The Washington Post recently reported that two popular jihadist Internet forums went dark for extended periods. Although these forums are now back up and running, it remains unclear whether the blackout was due to technical problems, a government-led takedown or the efforts of unaffiliated vigilante groups.
Regardless of the instigator, this behavior must end. Why? Because shuttering these online extremist forums hurts America's ability to crush terrorist groups in real life.
This is not the first time online jihadist efforts have been stymied. For example, last summer al Qaeda developed significant trouble placing its propaganda online due to "an unusual cocktail of relatively sophisticated techniques," according to jihadist expert Evan Kohlmann. This followed the cyber-takedown of al Qaeda in the Arabian Peninsula's (AQAP) breezy English-language magazine, Inspire, reputedly by a British intelligence service. These hackers seemed to take an especially pleasurable time with their task, swapping out bomb-making recipes for cupcake ones.
Cute -- but intelligence services should refrain from these short-term successes to focus on the long game. Three reasons why:
Shutting down these forums needlessly undermines counterterrorism efforts.
Terrorists utilize the Internet primarily for propaganda and planning. Al Qaeda has yet to mount a single "cyber attack" where people have been killed. Even if terror groups have the intent, they do not yet possess the sophisticated capability to mount a powerful cyberattack on the U.S. -- or on any other country, for that matter. That's why the White House's National Counterterrorism Strategy said that terror groups still just use the Internet for "planning, facilitation, and communication," and not for actual lethal terrorist operations.
Killing forums undermines the world's intelligence services ability to collect intelligence on the next plot. Since jihadists and the jihadist-wannabes want to talk and coordinate attacks, intelligence and military services might as well take advantage of this situation. Why deny our cyberwarriors this critical information?
Sadly, some in the intelligence business believe otherwise. For example, in 2010, the U.S. military launched an attack against a popular jihadist Internet forum for Iraq-bound militants, despite knowing the U.S. and Saudi intelligence services had secretly established them to gather information and track individuals. Shuttering that particular forum meant two things: The Saudis became extremely irritated with their American counterparts; and the forum's users switched to another online venue, meaning U.S. and allied intelligence services were now temporarily blind to their activities.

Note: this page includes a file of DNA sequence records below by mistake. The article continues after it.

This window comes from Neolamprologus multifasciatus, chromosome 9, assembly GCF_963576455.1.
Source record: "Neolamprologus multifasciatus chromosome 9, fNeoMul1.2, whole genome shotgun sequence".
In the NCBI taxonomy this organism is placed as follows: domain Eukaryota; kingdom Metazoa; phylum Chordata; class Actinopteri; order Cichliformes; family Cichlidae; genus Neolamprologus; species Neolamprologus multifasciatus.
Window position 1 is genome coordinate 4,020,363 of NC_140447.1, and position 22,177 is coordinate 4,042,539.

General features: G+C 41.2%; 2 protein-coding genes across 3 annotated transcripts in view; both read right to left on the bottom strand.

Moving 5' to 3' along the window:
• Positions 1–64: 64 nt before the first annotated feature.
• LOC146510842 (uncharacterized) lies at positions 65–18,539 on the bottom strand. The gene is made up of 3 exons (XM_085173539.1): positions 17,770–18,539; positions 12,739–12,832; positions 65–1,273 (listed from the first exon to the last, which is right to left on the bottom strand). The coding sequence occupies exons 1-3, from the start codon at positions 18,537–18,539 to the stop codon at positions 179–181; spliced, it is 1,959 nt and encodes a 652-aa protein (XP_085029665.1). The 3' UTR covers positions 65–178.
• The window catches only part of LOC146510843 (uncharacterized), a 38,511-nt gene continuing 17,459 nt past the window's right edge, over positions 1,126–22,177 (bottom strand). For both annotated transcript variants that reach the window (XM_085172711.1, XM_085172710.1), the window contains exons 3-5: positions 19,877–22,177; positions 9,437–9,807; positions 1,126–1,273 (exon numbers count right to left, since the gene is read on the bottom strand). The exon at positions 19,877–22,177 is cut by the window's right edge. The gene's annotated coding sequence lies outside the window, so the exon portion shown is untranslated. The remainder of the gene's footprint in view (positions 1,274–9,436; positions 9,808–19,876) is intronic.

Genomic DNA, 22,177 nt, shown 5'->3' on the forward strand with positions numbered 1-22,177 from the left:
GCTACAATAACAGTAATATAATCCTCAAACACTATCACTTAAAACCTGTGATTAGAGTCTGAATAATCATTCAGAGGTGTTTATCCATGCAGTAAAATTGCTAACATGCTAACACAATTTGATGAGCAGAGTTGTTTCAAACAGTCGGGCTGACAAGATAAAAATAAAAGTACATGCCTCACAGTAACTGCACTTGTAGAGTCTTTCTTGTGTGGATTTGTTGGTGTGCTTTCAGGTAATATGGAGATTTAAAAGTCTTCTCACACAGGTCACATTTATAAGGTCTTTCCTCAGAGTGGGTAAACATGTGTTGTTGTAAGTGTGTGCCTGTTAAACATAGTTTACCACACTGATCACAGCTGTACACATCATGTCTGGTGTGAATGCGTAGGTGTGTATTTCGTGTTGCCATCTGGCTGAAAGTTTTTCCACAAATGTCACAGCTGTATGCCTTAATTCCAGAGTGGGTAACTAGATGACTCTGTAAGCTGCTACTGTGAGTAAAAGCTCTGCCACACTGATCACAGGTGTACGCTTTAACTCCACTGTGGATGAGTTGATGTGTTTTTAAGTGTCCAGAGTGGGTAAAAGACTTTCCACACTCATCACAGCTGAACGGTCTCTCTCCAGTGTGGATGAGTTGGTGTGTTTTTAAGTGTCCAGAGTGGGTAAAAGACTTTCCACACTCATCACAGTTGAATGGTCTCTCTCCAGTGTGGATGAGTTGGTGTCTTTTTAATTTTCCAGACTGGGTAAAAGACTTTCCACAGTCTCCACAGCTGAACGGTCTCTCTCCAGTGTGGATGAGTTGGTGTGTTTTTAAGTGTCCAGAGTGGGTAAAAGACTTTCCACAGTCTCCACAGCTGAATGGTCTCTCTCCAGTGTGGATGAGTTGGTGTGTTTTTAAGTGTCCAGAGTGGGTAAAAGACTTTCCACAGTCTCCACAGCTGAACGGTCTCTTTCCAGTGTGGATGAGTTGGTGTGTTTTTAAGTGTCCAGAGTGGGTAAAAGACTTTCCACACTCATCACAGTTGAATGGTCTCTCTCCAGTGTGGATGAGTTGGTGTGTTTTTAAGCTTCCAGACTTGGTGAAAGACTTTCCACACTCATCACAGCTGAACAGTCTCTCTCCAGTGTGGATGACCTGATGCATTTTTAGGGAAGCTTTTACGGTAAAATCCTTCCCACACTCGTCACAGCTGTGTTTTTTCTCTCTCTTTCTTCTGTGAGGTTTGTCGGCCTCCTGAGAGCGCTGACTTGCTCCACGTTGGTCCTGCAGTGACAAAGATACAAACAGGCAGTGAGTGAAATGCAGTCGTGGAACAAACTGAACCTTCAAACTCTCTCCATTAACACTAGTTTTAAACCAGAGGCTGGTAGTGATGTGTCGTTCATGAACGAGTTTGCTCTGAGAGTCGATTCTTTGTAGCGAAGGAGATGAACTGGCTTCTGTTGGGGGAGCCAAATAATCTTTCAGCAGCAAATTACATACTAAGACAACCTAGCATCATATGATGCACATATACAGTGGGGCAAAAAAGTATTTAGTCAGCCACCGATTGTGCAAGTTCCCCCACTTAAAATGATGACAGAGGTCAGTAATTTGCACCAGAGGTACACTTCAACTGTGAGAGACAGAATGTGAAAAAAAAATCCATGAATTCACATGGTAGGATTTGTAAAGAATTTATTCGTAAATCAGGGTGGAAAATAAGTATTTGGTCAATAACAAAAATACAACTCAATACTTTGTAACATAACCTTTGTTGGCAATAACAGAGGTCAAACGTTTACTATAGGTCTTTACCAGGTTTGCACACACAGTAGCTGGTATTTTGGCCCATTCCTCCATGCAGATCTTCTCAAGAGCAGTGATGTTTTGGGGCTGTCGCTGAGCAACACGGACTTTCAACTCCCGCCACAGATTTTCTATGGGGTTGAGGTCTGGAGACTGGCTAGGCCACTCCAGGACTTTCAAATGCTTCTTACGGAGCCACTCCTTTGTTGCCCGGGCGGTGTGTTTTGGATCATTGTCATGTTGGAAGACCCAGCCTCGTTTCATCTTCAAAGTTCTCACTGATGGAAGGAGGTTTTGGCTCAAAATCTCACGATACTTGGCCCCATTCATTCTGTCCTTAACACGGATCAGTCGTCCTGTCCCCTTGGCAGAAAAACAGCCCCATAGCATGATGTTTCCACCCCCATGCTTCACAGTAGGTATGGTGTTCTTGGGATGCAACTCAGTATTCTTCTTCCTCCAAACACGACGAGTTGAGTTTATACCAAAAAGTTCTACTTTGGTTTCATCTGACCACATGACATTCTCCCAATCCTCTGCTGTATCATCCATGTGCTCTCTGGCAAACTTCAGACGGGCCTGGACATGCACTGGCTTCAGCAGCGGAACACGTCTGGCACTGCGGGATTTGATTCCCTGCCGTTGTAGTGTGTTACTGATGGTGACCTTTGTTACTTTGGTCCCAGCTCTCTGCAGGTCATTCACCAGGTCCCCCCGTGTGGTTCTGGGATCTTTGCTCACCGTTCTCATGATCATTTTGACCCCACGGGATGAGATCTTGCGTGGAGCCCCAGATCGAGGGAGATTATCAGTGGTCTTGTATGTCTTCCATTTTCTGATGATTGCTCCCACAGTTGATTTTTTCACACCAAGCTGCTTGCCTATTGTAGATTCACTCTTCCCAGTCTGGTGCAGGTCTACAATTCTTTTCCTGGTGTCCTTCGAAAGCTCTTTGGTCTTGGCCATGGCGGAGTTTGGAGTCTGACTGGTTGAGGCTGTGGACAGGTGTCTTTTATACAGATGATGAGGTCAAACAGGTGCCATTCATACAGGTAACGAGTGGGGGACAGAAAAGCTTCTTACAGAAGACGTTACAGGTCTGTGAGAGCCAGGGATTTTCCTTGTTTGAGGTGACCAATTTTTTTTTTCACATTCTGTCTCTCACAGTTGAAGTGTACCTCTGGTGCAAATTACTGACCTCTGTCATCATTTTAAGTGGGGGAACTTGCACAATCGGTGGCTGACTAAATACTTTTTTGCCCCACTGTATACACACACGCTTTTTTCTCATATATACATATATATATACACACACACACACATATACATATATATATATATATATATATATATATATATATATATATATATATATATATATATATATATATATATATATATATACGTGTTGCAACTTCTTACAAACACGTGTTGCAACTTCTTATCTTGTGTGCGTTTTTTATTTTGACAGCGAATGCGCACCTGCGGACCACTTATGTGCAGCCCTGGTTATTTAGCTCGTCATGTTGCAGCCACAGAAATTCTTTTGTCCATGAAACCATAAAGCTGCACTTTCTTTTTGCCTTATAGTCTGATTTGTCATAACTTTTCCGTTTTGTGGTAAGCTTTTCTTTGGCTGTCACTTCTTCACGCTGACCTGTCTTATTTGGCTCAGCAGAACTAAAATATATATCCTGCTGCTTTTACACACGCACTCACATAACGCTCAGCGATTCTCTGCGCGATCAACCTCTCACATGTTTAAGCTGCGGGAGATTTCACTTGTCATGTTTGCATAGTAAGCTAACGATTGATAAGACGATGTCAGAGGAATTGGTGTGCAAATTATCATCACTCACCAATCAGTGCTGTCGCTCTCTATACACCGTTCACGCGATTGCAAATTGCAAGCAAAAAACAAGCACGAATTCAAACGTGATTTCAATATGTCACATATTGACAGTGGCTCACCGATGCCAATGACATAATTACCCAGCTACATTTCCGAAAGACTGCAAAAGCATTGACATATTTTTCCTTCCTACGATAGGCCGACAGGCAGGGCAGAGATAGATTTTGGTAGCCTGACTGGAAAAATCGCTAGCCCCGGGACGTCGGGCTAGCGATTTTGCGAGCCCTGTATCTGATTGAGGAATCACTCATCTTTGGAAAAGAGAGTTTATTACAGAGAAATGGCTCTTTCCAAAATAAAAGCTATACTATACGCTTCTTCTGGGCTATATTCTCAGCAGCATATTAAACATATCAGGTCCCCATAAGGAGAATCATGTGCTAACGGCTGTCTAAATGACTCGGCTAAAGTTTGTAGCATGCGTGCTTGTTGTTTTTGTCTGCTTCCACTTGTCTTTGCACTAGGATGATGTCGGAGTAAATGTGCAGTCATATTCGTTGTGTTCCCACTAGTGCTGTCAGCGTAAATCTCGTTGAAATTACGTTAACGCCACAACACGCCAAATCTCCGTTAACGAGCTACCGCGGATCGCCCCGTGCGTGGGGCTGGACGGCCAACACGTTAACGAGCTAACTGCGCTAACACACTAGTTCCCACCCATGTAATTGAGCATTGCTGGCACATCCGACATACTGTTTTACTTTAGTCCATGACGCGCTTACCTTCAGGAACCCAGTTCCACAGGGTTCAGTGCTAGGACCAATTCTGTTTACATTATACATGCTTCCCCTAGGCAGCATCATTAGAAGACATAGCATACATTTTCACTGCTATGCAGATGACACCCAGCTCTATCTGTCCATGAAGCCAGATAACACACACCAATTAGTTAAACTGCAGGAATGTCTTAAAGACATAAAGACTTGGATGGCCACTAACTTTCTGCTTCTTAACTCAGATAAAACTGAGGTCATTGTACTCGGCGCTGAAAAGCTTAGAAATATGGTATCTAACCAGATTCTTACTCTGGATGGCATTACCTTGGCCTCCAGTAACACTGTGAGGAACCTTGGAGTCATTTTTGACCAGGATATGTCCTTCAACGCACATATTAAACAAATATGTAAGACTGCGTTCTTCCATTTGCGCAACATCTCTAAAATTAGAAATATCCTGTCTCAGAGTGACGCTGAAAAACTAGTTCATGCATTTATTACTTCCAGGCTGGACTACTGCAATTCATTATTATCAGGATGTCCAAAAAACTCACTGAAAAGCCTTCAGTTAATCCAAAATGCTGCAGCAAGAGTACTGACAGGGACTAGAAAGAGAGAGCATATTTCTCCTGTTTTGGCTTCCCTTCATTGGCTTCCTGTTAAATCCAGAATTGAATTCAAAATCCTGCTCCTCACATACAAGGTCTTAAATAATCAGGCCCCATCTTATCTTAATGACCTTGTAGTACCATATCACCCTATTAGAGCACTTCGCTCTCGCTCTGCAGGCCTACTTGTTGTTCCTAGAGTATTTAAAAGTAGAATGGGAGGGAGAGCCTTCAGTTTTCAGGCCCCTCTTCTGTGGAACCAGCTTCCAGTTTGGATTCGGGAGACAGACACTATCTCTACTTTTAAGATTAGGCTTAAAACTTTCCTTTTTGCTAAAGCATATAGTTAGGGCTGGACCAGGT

Well-established forums lull extremists into a false sense of security.
Much like how an identity theft victim is probably more careful about putting information on the Internet, online jihadists who know they have been targeted are less likely to provide valuable information online. Conversely, if online jihadists believe they have a safe cyberharbor, they will eventually slack in their online operational security. This would then provide security services even more opportunity to collect intelligence on their ideas, whereabouts and future activities.
If these websites are, however, molested and constantly knocked offline, dangerous individuals will disconnect their online efforts, ultimately degrading government optics. Then, the only ones who would join these jihadist online forums would be the young, naïve and the reckless -- not the lethal terror operatives that the government should be monitoring.
Destroying extremist forums don't make extremists go away.
To use an imperfect analogy, prostitution doesn't disappear just because there's a crackdown on a red light district. Rather, it goes further underground, making it harder for authorities to monitor and control. Forcibly shuttering these extremist forums does the same thing -- it scatters these folks to the wind, where they will continue to participate in nefarious activities, but temporarily out of sight of authorities. There are multiple pop-up jihadist forums or on the dozens of extremist mirror sites out there on the web, and American cyberwarriors need time to find them.
Defacing and darkening extremist websites is immensely satisfying. However, the U.S. and others should not keep reminding terrorists and their followers that they are being monitored online. The smart ones already know that various intelligence services actively try to penetrate the sites, but why constantly remind them to redouble their operational security efforts?
After all, the ultimate goal is to knock these groups off-line in real-life; the world's counterterrorism units should not mistake attacking them in cyberspace with bringing the flesh-and-blood individuals sitting at computer monitors to justice. Let's not mistake virtual reality for actual reality.
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